Meredith Carothers, MPH, is a Technical Information Specialist at the Food Safety Inspection Service of the United States Department of Agriculture (USDA).
Sometimes, food recalls can be confusing. What happens if you learn about a food recall on the news and realize it’s a product you have in your pantry, refrigerator, or freezer? What if you already ate it? What do you do now?
Because cancer and its treatments can weaken your immune system, you and your caregivers should be especially careful when handling a recalled food product that could potentially make you sick. A product can be recalled due to:
Contamination with harmful bacteria or other pathogens that cause illness
Contamination with a foreign material
If you’re concerned about a specific food product recall, take these 4 steps:
1. Determine if you have the recalled food product in your home
Food recalls are very precise. A recall applies only to a specific product produced during a specific time period. You may have a different product by the same manufacturer, or you may have the same product in a different size or with a different sell-by date. But if you don’t have the exact product, it’s not part of the recall. To be sure, check the recall announcements on the U.S. Centers for Disease Control and Prevention (CDC) website. You can also report food poisoning or a problem with food at the U.S Department of Agriculture website.
2. Identify the reason for the recall
Food products are recalled for many reasons. Some may affect you more than others. For example, if a product is recalled because its label doesn’t indicate that it contains an allergen, such as wheat or soy, only people allergic to that allergen are at risk.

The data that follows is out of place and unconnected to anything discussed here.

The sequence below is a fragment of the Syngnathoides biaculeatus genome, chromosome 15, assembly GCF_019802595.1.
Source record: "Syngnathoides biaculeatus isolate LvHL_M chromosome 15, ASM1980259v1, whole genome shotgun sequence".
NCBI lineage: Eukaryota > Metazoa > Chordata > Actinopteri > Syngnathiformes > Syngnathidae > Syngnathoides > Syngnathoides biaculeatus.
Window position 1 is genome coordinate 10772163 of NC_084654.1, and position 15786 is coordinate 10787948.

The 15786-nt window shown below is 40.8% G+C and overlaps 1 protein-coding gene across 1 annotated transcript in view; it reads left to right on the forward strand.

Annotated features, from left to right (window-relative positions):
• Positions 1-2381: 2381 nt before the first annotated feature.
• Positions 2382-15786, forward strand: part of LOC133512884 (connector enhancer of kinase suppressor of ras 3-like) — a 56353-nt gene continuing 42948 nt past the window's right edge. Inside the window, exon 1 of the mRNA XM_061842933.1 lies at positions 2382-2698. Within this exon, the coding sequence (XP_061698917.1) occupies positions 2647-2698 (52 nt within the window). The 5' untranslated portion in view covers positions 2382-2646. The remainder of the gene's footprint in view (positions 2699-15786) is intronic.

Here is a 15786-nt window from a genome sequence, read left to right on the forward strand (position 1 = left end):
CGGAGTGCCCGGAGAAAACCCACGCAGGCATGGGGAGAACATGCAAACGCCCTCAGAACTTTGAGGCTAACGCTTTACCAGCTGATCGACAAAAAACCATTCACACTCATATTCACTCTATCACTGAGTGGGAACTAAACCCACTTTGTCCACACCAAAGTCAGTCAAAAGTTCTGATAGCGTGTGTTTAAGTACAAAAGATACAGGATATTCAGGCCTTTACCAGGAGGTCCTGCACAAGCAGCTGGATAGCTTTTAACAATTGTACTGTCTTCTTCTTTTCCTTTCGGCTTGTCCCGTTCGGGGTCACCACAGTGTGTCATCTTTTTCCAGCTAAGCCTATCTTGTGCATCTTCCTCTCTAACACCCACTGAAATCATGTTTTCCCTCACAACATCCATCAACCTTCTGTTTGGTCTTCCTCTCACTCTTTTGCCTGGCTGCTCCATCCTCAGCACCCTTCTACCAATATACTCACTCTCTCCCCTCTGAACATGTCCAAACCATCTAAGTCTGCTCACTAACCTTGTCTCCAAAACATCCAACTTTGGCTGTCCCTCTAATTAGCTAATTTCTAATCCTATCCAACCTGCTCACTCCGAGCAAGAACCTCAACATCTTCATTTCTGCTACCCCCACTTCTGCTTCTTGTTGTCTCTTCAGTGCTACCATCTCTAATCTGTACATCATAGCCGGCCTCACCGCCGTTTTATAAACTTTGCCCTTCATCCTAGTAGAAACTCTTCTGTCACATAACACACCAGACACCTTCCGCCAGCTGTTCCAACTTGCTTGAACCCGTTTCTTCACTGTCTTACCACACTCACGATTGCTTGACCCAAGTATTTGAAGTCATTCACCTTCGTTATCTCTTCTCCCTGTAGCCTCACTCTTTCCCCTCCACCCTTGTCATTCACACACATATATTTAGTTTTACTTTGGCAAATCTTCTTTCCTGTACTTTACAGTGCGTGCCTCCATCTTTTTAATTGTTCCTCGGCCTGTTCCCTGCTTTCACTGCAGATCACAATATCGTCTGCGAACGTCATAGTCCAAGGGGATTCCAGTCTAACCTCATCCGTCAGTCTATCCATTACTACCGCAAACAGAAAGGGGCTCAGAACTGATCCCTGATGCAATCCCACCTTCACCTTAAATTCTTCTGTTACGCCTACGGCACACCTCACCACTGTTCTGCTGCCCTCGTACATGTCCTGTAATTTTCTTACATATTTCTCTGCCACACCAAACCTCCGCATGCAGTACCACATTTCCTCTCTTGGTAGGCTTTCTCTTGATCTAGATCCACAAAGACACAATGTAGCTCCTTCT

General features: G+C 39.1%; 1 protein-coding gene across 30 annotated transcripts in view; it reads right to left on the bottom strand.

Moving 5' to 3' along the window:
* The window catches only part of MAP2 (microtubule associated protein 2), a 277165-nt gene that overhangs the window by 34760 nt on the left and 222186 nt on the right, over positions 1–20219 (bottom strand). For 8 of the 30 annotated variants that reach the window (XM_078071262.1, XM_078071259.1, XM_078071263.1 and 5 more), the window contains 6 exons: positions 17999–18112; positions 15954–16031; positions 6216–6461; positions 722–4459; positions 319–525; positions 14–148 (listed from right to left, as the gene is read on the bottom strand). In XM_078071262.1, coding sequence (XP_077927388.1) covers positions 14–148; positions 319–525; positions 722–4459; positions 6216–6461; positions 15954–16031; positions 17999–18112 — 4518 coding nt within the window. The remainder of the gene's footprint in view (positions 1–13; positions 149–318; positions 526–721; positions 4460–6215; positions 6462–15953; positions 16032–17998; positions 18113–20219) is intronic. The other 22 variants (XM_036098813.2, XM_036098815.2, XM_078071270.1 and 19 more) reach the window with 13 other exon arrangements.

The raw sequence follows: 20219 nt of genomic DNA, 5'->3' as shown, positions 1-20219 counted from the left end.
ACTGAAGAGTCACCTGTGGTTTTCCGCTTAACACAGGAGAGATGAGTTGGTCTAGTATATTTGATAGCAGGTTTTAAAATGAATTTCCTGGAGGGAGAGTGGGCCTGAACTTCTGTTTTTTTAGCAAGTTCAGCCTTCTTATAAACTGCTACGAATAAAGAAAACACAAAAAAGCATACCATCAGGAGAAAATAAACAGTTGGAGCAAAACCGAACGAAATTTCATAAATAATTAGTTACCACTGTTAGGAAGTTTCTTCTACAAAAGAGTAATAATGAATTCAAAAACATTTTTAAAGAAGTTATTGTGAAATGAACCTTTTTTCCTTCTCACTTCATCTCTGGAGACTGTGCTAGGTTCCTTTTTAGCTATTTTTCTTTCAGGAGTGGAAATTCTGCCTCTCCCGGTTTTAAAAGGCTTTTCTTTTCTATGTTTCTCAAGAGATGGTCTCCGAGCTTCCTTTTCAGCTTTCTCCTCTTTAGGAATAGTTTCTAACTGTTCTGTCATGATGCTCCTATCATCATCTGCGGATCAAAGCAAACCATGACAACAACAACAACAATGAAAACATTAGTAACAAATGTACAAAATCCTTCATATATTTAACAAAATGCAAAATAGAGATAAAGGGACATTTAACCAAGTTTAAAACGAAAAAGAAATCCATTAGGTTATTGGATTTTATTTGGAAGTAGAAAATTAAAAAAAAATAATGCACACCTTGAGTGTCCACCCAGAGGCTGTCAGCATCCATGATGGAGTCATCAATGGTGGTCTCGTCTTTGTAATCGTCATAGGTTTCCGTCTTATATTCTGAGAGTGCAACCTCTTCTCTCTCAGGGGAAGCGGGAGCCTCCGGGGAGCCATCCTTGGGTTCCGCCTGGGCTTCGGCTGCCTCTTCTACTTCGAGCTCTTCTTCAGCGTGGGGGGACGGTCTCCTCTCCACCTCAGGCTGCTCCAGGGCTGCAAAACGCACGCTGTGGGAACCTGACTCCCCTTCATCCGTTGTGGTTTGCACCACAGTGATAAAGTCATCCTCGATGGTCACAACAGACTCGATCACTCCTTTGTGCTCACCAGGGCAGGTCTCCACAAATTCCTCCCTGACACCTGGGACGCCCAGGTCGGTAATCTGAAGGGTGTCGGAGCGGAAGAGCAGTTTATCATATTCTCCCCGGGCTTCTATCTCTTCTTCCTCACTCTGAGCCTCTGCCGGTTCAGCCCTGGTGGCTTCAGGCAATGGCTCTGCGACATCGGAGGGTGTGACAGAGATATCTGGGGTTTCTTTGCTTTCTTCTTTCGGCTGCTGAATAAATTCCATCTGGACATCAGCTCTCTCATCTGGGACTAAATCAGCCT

If a product is recalled because it may contain a foreign object or harmful bacteria, you should no longer eat it or handle it. If you already have and didn’t find the object, you don’t need to worry. However, if the reason was harmful bacteria, be alert for food poisoning symptoms, such as nausea, vomiting, and diarrhea. If you think you may have gotten sick from eating a recalled food, contact your doctor immediately.
3. Return the recalled food product
If you still have the recalled food product, it’s important to throw it out or take it back to the store. Do not eat it. The store will return it to the manufacturer or destroy the product. If the recall is bacteria-related, ask someone else to toss or return the product for you so you don’t need to handle it. If you do handle the product, wash your hands thoroughly with warm water and soap for 20 seconds.
4. Clean your kitchen
Whether or not you prepared a product recalled due to a food pathogen, such as salmonella or E. coli, it’s good to know how to properly clean your kitchen. Wash all cookware, utensils and cutting boards with hot, soapy water. Clear off your counters and wash them with hot, soapy water as well. Then wipe them down with a diluted bleach solution—1 tablespoon of liquid chlorine bleach to 1 gallon of water—and let them air dry. You can also use this sanitizing solution to rinse dishes, cookware, and cutting boards.
Need more food safety information? Call the USDA Meat & Poultry Hotline at 1-888-MPHOTLINE (1-888-674-6854) or email firstname.lastname@example.org. You can also chat live with a USDA food safety specialist at AskKaren.gov, available from 10 a.m. to 6 p.m. Eastern Time, Monday through Friday, in English or Spanish.